MOVIEmeter
SEE RANK
Down 20,984 this week

The Scarlet Letter (1934)

5.3
Your rating:
    1 2 3 4 5 6 7 8 9 10 -/10 X  
Ratings: 5.3/10 from 215 users  
Reviews: 12 user | 2 critic

In the seventeenth century, in Massachusetts, a young woman is forced to wear a scarlet "A" on her dress for bearing a child out of wedlock.

Director:

0Check in
0Share...

User Lists

Related lists from IMDb users

a list of 902 titles
created 04 Jul 2011
 
a list of 28 titles
created 11 Dec 2011
 
a list of 40 titles
created 07 Apr 2012
 
a list of 214 titles
created 01 Apr 2013
 
a list of 408 titles
created 5 months ago
 

Related Items


Connect with IMDb


Share this Rating

Title: The Scarlet Letter (1934)

The Scarlet Letter (1934) on IMDb 5.3/10

Want to share IMDb's rating on your own site? Use the HTML below.

Take The Quiz!

Test your knowledge of The Scarlet Letter.

Videos

Photos

Edit

Cast

Complete credited cast:
...
...
Henry B. Walthall ...
Cora Sue Collins ...
Pearl
...
Bartholomew Hockings
Virginia Howell ...
Abigail Crakstone
William Kent ...
Sampson Goodfellow (as William T. Kent)
William Farnum ...
...
Innkeeper
Al O. Henderson ...
Master Wilson (as Al C. Henderson)
Jules Cowles ...
Beadle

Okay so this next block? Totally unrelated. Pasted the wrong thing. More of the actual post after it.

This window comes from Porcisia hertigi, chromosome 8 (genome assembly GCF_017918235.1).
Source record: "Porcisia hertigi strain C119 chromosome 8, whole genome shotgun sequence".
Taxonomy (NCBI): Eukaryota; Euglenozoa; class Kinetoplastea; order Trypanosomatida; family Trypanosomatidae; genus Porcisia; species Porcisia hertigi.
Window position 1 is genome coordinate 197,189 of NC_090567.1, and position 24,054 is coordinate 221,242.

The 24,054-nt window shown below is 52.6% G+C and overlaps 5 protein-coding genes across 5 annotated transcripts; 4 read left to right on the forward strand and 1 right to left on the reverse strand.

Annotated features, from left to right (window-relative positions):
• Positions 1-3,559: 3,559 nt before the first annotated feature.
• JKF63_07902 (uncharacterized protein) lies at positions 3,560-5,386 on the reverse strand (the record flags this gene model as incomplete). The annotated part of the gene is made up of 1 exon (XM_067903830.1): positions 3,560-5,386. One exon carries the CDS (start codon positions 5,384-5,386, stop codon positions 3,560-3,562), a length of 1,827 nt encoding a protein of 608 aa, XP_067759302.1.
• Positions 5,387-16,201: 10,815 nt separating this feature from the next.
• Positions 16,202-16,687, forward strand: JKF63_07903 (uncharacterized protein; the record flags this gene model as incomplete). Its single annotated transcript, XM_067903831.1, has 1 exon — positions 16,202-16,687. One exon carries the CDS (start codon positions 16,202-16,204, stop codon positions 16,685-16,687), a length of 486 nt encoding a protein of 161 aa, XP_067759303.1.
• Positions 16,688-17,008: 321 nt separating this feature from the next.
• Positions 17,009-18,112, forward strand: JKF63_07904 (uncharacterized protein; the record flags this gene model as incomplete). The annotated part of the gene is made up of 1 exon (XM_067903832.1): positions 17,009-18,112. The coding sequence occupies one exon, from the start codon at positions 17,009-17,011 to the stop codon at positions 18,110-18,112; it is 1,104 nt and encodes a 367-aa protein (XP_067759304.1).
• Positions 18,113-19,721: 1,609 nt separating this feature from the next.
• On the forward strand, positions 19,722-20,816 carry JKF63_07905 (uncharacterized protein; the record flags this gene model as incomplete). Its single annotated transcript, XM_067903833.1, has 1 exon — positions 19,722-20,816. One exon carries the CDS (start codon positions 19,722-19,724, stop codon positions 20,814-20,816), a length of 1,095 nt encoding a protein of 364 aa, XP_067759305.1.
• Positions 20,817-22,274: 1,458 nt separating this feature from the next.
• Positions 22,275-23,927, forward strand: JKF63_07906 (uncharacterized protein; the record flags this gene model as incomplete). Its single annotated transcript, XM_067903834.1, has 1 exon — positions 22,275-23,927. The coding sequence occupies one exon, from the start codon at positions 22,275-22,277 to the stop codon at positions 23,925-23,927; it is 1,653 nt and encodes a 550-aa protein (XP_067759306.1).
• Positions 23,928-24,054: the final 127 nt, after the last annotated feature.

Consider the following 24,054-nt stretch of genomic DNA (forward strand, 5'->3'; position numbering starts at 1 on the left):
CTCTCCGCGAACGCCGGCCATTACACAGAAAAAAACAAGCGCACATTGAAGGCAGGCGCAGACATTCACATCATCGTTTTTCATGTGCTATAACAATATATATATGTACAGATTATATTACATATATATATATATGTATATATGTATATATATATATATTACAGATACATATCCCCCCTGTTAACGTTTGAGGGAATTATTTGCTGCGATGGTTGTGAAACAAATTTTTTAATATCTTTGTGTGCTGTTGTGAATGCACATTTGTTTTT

Mickey Rentschler ...
Digerie Crakstone
Shirley Jean Rickert ...
Humility Crakstone
Flora Finch ...
Faith Bartle, the Gossip
Edit

Storyline

At the end of the 17th century a impetuous woman of noble birth but poor arrives in Boston when it was just a village rather than a city. As she is married to an old doctor she tries to change her life. Written by Volker Boehm

Plot Summary | Add Synopsis

Taglines:

Nathaniel Hawthorne's classic tale of sin & redemption!

Genres:

Drama | History | Romance

Edit

Details

Country:

Language:

Release Date:

18 September 1934 (USA)  »

Company Credits

Production Co:

 »
Show detailed on  »

Technical Specs

Runtime:

Sound Mix:

Aspect Ratio:

1.37 : 1
See  »
Edit

Did You Know?

Trivia

Henry B. Walthall played Chillingworth in both this and the 1926 silent version. See more »

Connections

Version of The Scarlet Letter (1917) See more »

Frequently Asked Questions

This FAQ is empty. Add the first question.

User Reviews

Immortal Hawthorne novel gets poverty row treatment
30 June 2001 | by (Kissimmee, Florida) – See all my reviews

"The Scarlet Letter" (Majestic, 1934), directed by Robert G. Vignola, is the first sound screen adaptation to the immortal novel by Nathaniel Hawthorne, set in 18th century Massachusetts, starring former silent movie comedienne Colleen Moore in what was to become her final screen appearance.